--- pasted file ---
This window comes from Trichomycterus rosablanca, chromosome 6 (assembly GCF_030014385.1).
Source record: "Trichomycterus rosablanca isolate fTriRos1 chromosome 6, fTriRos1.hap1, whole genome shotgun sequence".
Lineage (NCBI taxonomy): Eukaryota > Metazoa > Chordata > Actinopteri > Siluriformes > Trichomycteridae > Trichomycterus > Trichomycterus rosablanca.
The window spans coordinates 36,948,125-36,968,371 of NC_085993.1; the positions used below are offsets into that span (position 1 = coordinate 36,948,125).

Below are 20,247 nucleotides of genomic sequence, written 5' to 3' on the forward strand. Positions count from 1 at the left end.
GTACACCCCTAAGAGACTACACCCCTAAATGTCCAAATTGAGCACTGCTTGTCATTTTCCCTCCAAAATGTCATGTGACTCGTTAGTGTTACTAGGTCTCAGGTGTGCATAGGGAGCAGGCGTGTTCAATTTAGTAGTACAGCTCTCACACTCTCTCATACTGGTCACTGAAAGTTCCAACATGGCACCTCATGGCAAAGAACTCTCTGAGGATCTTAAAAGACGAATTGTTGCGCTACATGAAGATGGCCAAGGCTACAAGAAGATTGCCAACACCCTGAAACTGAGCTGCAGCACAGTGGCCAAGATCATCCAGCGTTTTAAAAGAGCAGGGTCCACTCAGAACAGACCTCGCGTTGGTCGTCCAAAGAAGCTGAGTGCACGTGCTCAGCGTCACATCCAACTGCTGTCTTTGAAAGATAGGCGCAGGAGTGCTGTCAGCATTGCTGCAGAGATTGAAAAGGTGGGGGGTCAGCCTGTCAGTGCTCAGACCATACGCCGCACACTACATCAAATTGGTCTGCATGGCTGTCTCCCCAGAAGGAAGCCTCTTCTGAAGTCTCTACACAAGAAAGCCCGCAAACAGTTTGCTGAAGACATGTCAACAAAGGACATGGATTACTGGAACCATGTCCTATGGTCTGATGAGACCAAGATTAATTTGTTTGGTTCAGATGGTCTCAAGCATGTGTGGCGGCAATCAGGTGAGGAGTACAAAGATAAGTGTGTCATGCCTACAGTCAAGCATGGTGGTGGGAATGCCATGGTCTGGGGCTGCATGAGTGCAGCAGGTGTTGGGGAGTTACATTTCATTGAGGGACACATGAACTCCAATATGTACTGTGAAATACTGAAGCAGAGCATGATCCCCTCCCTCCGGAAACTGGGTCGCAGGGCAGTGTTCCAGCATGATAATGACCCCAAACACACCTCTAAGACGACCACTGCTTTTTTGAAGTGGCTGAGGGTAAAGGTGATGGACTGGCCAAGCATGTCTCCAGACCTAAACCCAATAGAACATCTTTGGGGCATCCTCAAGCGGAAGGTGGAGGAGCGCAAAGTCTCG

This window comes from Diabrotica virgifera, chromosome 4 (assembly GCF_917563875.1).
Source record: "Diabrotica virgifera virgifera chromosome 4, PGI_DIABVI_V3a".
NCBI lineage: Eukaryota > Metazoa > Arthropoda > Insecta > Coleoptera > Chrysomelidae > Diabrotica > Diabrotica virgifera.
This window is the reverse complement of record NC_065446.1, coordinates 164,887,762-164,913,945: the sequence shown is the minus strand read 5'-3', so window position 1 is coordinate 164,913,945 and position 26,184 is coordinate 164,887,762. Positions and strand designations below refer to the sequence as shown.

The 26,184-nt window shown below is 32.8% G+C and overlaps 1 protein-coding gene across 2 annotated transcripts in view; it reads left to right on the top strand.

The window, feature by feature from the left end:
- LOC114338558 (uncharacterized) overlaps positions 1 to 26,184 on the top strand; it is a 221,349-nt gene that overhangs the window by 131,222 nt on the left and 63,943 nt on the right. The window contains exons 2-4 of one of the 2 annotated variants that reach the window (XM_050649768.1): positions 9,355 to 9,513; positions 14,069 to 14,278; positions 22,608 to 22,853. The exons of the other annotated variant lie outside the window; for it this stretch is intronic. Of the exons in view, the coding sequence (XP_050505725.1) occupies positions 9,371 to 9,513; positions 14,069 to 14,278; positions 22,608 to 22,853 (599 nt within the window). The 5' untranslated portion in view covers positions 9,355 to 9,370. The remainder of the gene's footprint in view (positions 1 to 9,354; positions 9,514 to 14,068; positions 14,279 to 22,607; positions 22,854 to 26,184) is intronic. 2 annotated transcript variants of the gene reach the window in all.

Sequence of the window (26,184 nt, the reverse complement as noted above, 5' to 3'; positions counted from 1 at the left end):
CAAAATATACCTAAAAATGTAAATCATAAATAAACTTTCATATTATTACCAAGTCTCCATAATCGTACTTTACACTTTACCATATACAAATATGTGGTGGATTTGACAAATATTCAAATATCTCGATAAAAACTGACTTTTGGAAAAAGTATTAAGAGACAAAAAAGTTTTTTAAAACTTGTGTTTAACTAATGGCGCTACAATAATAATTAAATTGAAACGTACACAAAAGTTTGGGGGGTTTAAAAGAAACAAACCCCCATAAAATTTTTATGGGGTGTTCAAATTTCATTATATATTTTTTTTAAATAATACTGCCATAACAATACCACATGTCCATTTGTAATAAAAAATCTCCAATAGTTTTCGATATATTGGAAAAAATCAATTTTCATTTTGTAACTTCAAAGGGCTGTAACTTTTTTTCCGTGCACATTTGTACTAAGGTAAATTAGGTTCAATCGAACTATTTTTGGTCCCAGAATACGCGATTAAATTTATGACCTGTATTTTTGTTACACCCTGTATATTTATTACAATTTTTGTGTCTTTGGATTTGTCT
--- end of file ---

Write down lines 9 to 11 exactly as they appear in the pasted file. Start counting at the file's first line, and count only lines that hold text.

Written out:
NCBI lineage: Eukaryota > Metazoa > Arthropoda > Insecta > Coleoptera > Chrysomelidae > Diabrotica > Diabrotica virgifera.
This window is the reverse complement of record NC_065446.1, coordinates 164,887,762-164,913,945: the sequence shown is the minus strand read 5'-3', so window position 1 is coordinate 164,913,945 and position 26,184 is coordinate 164,887,762. Positions and strand designations below refer to the sequence as shown.

The 26,184-nt window shown below is 32.8% G+C and overlaps 1 protein-coding gene across 2 annotated transcripts in view; it reads left to right on the top strand.